East End District Leader Ralph Ford has paid a $15,000 penalty for violating the state’s code of ethics for using state resources related to his private physician practice when he served as an employee of the Department of Mental Health and Addiction Services. News release from the Office of State Ethics:
Following an investigation by the Enforcement Division of the Office of State Ethics, he entered a stipulation and consent order in which he also agreed not to enter into any contracts with the State of Connecticut to provide psychological evaluations or treatment for a period of six months from the date of the stipulation and consent order.
From 2010 through 2014, while a state employee, Ford owned and operated a private clinical practice. During this time period, Ford utilized state resources, including his state-issued computer and state-provided e-mail account, in order to conduct his private business.
Additionally, the investigation revealed that Ford also used another state employee to perform tasks related to his private practice, while using state resources on state time and being paid by the state.
Under Section 1-84 (c) of the Code of Ethics, a public official or state employee is prohibited from using state resources to obtain personal financial gain. Ford also violated Section 1-84 (b) which prohibits a public official or state employee from accepting outside employment that will impair his independence of judgment as to his official duties or employment. On several occasions, Ford performed psychological evaluations in his private capacity on individuals who were, at the same time, clients of DMHAS. His private evaluation of DMHAS clients had a clear possibility of affecting the DMHAS clients’ access to state funds and services, thereby impairing his judgment as to his state responsibilities. In addition, Ford falsely approved time sheets for a DMHAS employee whom he directed to work on private clinical practice tasks during state time.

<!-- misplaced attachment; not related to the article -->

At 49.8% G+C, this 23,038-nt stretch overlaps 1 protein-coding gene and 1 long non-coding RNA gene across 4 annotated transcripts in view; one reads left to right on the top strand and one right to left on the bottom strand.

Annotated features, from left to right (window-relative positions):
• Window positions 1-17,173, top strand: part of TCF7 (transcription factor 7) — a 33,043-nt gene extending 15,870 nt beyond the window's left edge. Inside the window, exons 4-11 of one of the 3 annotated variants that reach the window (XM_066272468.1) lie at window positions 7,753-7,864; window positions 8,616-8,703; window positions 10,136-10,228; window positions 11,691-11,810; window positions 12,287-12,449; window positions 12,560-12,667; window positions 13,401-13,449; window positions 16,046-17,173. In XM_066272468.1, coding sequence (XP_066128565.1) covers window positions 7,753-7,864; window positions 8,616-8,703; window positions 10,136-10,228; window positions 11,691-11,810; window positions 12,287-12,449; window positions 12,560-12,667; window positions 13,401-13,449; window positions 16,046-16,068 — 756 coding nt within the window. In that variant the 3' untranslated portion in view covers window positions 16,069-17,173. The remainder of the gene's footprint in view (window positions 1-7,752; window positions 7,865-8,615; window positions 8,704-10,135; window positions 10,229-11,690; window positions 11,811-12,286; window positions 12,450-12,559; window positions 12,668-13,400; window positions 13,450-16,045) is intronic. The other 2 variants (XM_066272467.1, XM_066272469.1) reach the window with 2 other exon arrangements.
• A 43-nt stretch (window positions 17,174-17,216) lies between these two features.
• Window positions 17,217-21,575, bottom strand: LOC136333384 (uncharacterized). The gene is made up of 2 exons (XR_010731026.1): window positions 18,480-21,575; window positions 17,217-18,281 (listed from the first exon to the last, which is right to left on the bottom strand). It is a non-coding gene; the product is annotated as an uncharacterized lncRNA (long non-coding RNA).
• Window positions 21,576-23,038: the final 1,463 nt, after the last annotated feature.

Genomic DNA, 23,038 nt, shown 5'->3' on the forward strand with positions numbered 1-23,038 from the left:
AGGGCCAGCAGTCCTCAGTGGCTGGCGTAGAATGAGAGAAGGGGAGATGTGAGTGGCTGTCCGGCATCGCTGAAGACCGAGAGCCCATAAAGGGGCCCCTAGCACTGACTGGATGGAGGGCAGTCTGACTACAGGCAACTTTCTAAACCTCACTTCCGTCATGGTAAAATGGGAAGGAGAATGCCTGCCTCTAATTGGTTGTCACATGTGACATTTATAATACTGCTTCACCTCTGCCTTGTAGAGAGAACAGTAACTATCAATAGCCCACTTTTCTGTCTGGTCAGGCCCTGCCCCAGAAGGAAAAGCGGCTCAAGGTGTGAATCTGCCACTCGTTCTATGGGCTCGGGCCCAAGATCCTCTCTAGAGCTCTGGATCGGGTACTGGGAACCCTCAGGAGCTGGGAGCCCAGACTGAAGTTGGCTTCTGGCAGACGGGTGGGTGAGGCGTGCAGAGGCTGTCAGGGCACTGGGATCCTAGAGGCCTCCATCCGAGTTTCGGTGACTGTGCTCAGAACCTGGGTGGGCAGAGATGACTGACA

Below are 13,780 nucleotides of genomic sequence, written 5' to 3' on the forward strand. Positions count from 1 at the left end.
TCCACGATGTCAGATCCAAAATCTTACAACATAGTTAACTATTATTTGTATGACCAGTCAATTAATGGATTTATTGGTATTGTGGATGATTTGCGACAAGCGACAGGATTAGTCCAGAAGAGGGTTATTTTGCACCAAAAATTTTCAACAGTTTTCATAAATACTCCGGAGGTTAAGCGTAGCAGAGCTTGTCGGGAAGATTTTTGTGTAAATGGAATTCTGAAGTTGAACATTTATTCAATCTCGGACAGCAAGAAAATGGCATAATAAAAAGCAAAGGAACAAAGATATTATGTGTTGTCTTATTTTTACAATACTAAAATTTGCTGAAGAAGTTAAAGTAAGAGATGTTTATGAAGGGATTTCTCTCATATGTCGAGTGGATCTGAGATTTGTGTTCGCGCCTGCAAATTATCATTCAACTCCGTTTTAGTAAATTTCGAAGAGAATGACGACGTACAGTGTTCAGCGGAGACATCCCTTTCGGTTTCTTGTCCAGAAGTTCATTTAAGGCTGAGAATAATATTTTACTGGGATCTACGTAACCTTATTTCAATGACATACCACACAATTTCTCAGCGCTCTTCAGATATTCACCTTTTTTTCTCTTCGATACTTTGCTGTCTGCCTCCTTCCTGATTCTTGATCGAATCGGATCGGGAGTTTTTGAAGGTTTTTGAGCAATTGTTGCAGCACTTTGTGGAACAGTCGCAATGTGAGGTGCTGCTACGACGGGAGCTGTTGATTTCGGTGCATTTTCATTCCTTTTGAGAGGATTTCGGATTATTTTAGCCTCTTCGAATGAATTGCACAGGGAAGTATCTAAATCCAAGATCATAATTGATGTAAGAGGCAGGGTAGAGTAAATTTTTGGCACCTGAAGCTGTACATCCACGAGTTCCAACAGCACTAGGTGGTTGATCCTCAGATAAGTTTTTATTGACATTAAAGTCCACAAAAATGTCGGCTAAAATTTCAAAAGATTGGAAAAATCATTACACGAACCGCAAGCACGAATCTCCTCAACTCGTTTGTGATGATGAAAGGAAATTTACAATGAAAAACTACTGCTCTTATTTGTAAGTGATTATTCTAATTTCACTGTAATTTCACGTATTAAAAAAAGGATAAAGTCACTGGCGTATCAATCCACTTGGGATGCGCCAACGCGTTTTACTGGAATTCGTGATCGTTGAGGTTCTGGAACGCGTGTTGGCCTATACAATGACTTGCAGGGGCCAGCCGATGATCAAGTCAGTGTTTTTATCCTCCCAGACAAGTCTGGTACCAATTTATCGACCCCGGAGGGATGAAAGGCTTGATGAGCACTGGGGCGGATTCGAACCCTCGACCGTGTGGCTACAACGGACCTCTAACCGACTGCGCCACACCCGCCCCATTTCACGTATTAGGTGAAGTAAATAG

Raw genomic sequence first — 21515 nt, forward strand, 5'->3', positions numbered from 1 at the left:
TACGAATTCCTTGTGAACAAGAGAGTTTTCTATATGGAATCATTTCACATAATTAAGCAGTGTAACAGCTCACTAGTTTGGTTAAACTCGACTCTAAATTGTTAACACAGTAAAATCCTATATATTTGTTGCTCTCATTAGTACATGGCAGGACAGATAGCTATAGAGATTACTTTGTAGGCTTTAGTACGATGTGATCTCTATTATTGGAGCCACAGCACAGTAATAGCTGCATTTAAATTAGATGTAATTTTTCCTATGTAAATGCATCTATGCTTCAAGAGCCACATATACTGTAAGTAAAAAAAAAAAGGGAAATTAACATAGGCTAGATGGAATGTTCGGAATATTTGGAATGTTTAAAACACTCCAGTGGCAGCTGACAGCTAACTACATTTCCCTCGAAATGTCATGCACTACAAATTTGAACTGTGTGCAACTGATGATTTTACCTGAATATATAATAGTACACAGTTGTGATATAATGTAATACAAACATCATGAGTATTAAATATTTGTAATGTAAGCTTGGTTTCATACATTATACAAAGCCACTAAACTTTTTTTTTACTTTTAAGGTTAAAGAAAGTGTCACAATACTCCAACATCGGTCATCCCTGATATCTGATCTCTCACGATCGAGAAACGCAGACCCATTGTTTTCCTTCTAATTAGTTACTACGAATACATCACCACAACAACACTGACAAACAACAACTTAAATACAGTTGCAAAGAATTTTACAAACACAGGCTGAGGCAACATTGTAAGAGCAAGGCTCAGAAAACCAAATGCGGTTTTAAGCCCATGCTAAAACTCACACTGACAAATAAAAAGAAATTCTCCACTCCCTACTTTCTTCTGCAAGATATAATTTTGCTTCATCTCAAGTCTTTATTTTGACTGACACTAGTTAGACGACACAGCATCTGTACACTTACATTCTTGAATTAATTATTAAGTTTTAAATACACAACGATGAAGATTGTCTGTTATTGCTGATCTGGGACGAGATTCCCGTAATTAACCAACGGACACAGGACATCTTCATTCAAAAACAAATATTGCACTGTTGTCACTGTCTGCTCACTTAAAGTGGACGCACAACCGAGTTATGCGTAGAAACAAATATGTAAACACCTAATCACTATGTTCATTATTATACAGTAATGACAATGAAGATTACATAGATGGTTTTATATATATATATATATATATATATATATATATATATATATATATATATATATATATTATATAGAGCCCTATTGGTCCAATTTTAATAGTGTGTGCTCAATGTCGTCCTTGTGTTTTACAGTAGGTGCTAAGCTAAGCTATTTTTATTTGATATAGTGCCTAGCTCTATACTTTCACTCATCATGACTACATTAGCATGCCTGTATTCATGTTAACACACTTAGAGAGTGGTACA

“State employees, particularly those in leadership positions, who turn their offices into private, for-profit businesses will face significant penalties,” said Executive Director Carol Carson. “The Office of State Ethics has resolved a number of matters involving use of state resources for private businesses. The pervasive nature of this activity makes it particularly egregious because of the impact it has on the state’s budget.”
Ford lost his state position through a separate but related personnel action.